Biggest U.S. oil ETF sells June holdings; shares plummet

(Reuters) - Shares of United States Oil Fund LP fell more than 16% on Monday after it said it would sell all of its front-month crude contracts to avoid a repeat of the heavy losses suffered last week after crude prices cratered.

USO, the United States’ largest crude exchange-traded product, declined 39% last week. Retail investors sold the ETF heavily in tandem with a dramatic decline in expiring May oil futures. Fuel demand has dropped 30% worldwide and supply is filling tankers rapidly, leaving production stranded.

After the latest changes, USO will hold contracts expiring as late as June next year, a drastic reappraisal of its previous strategy that focused almost entirely on heavily traded near-term contracts.

“The ramifications of these changes completely alters what USO was designed to do - reflect spot pricing,” said Billy Bailey, portfolio manager for hedge fund Saltstone Capital, which has investments in oil and gas assets.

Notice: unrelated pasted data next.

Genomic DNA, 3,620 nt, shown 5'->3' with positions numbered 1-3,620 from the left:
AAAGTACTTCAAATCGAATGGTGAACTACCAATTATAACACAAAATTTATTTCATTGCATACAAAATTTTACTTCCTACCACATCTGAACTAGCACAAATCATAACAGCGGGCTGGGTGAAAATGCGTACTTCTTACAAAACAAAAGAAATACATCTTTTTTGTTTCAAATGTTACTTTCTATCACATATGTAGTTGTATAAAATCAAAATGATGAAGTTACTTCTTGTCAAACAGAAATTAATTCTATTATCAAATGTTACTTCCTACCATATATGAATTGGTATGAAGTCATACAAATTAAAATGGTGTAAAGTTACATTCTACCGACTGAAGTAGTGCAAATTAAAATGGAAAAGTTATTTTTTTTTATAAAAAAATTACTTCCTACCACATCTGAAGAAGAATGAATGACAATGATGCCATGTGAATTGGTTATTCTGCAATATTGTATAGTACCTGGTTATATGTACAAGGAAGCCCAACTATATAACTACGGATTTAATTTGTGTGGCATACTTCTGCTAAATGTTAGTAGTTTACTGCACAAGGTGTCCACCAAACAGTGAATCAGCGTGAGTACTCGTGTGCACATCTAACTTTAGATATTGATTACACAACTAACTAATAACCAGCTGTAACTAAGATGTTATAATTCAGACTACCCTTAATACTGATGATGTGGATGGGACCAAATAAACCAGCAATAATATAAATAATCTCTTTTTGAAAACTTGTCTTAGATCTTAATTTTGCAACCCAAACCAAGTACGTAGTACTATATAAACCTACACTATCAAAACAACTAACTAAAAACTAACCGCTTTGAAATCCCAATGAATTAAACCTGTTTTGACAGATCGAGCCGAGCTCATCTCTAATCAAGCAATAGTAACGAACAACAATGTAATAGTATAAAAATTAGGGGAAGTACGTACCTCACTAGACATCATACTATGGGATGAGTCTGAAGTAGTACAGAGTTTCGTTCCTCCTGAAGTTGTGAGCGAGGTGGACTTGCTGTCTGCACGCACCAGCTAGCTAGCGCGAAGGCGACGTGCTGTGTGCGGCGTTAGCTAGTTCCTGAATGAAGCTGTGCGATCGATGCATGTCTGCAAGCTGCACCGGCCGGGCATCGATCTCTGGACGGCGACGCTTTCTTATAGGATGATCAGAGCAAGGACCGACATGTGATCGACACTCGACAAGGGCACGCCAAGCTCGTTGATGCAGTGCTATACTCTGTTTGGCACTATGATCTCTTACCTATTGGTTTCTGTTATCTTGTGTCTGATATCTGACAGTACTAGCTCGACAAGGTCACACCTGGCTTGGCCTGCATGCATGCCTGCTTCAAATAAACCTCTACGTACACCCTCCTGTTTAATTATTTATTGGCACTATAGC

When oil slumped last week, USO had already sold its position in the May futures, but the fund has since rebalanced its portfolio out of near-term futures contracts three times to avoid the possibility of being caught with expiring positions. In its regulatory filing, USO cited “evolving market conditions” for its decision.

The May contract slumped so far into negative territory as investors realized that the United States is running short of storage due to a 30% drop in worldwide fuel demand and an abundance of supply.

USO is also planning to hold substantially more cash to satisfy potential margin requirements.

The portfolio will now be invested about 30% in the July contract and about 15% each in the August, September, October and December contracts. Almost 10% will be invested in the June 2021 contract.

From May 1, USO's positions will be rolled over 10 days before the contracts expire, instead of four previously, the fund said in a filing here.

USO shares were trading at $2.15, down 16.3% in early afternoon trading.

Before a futures contract expires, USO rolls over its holdings into the following month’s contract if it can not take physical delivery of the oil.

Reporting by Shariq Khan in Bengaluru; Editing by Shinjini Ganguli and Paul Simao